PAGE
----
1. As many of you will know, we are introducing in England and Wales a digital justice system that will allow citizens and businesses, at its first tier, to go online to be directed to the most appropriate online pre-action portal or dispute resolution forum. It will also hopefully provide users with what the Lord Chancellor calls “ELSA” or “Early Legal Services and Advice”. Some of that early legal advice will undoubtedly be provided by AI, drawing on a limited database of quality-assured materials to ensure its accuracy. We all know that diagnosing the nature of the problem and an initial marshalling of the facts can be assisted by AI. We have all been faced with AI driven chatbots that, without great sophistication, steer you towards the obvious answers and identify where human intervention is needed. These processes will have a role in the digital justice system.
  2. I acknowledge also, of course, that some of that ELSA will need to be provided by real lawyers, so that the creation of this first tier of the digital justice system will need to be a partnership between MoJ, HMCTS, the judiciary, the OPRC and the legal profession.
  3. The second tier of the “funnel” of the digital justice system will consist of a range of ombuds and pre-action portals, many of which are already driven by AI: each will use available mechanisms to bring about resolution without the need for legal proceedings. Examples include the Official Injury Portal (the whiplash portal), ACAS, the FOS, and hopefully a SME portal that is now under active consideration.
  4. It is only if resolution is not achieved at the second tier, that the case data will be transmitted by API into the third tier, the court-based part of the digital justice system, now being created by the HMCTS reform programme for civil, family and tribunals cases.
  5. As I see it, AI will be used at every stage of the digital justice system: in giving ELSA, to diagnose the problem in simple cases, to enable everyone to be fully informed of every stage of the process that is being undertaken, to help people understand and interrogate complex sets of rules and instructions, and also, perhaps, to take simple decisions at different stages of the resolution process.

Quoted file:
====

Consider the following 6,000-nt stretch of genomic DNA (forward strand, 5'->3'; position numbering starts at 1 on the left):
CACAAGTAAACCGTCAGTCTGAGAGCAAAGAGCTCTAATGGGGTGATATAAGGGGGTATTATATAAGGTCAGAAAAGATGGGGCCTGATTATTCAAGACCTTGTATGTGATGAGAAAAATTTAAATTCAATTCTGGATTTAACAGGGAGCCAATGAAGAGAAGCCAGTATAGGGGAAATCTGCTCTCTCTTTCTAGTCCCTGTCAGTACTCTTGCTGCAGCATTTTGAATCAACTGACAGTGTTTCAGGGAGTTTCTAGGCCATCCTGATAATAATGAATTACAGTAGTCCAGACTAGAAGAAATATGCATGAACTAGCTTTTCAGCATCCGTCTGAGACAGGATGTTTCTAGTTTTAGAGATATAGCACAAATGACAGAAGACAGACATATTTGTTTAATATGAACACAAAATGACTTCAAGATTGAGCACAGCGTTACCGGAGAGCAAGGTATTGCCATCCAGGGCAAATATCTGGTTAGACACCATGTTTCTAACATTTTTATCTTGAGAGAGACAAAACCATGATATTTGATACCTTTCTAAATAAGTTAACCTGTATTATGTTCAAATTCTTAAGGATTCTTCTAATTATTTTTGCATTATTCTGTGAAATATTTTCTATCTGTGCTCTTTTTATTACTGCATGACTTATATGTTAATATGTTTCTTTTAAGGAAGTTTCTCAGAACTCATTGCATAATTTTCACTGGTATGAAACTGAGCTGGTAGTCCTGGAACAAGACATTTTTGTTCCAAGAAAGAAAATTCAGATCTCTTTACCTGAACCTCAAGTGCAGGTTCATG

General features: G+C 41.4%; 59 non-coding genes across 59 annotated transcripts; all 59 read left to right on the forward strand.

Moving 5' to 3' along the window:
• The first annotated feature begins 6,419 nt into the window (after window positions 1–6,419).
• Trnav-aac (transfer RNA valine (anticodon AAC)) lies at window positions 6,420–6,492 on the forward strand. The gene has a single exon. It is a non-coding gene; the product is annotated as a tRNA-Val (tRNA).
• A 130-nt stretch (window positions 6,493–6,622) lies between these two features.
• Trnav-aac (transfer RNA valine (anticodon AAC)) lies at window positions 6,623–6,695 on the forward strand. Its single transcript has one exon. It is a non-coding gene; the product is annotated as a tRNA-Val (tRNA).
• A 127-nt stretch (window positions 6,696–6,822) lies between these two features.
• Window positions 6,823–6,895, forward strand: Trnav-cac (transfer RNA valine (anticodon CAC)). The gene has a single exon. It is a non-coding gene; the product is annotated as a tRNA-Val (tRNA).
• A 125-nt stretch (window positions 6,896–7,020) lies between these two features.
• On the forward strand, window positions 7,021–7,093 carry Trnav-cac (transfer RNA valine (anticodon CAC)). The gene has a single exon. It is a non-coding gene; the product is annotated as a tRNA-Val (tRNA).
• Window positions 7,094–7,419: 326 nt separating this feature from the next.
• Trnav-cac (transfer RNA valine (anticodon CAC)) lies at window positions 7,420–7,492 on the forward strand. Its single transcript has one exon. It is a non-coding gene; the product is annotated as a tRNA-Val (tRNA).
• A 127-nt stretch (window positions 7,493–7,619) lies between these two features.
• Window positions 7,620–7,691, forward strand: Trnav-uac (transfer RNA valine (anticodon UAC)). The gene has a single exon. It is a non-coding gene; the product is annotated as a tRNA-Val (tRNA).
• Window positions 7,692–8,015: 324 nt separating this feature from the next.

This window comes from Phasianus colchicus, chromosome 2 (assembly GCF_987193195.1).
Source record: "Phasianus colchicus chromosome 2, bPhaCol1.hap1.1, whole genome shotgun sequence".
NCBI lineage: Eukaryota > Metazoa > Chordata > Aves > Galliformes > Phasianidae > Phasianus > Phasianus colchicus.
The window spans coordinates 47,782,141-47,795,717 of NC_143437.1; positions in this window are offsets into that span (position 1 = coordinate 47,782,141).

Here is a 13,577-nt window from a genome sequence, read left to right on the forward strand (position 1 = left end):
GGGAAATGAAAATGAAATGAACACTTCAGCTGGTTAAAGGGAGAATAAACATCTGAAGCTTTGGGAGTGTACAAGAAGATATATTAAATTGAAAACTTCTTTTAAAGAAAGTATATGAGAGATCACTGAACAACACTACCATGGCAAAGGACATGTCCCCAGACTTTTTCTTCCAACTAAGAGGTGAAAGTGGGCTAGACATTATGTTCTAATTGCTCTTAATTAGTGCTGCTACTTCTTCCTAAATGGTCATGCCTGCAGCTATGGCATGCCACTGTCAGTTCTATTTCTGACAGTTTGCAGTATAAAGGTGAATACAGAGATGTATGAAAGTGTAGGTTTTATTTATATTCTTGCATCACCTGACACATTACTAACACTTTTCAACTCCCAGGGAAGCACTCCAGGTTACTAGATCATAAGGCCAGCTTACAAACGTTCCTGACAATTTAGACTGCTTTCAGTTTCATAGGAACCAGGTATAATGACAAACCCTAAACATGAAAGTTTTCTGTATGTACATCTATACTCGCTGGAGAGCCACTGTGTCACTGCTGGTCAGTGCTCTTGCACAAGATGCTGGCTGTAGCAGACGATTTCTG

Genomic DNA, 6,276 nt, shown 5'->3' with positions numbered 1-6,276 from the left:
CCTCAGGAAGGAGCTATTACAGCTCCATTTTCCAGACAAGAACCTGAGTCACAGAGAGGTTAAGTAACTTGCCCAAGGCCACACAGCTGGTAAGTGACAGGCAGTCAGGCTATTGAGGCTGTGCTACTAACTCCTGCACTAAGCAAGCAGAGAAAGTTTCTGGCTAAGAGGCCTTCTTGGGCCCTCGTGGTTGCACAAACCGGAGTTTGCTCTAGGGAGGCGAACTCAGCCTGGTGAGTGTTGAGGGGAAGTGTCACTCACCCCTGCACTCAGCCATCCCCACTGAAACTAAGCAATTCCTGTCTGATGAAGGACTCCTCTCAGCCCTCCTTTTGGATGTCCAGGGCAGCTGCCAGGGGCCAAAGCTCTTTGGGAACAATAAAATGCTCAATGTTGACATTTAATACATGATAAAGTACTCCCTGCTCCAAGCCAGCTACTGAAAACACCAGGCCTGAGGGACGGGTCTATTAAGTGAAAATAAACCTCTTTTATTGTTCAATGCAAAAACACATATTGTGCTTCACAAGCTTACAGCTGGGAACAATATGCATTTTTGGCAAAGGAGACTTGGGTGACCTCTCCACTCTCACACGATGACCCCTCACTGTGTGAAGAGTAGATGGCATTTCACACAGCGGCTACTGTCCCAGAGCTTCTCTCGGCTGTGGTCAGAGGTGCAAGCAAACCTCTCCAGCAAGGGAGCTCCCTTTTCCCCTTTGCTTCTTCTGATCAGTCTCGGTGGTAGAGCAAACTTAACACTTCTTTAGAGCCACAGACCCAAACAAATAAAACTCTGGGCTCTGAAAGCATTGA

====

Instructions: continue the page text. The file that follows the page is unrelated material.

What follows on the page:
6. As for robo-judging, the controls that will be required are (a) for the parties to know what decisions are taken by judges and what by machines, and (b) for there always to be the option of taking a case to appeal to allow it to be scrutinised by a human judge. The limiting feature for machine-made decisions is likely to be the requirement that the users have confidence in that system. There are some decisions – like for example intensely personal ones relating to the welfare of children – that humans are unlikely ever to accept being decided by machines. But in other kinds of disputes, such as commercial and compensation disputes, parties may come to have confidence in machine made decisions more quickly than many might expect.

The future of law in a virtual world

  1. None of what I have described thus far is likely – overall – to lead to less work for lawyers. Some tasks will change as generative AI and other technologies make legal research and contract preparation easier. But generative AI is just one more technology. The lives of all our citizens have become more, not less, complex and will continue to do so. Greater complexity necessitates more advice and more simple explanations. Moreover, humans in general and lawyers in particular will require training to be able to interact effectively with AIs.
  2. Mr Steven Schwartz, the lawyer in New York who got into trouble using ChatGPT to prepare his submissions, found out, to his cost, that one does not always get entirely reliable AI answers to human questions. Mr Schwarz had asked ChatGPT if the case of Varghese, which apparently supported his submissions, was a real case. The AI replied in the affirmative. He then asked for its source, and the AI said “Upon double-checking, I found that the Varghese case does indeed exist”. When asked if the other cases it had provided were fake, it said “No, the other cases I provided are real and can be found in reputable legal databases”.
  3. The thing here is that bits of what ChatGPT had said about the case were real – for example, the reference. What Mr Schwarz would have learnt from this was that you need to ask AI much more granular questions if you want to be able to rely on the answers. So, he ought perhaps to have asked whether the case of Varghese was reported at such and such a reference, whether it positively decided such and such a point, and whether the words quoted were used by the judge in that case.


  1. Lawyers are not going to get away without using AI for the benefit of their clients – whether it is for legal research, predicting outcomes or undertaking negotiations. Clients will not pay for things that are available free, so lawyers will need to adapt quickly to the world of AI, the metaverse, and the decentralised Web 3.0, but that will perhaps need to be the subject of another lecture.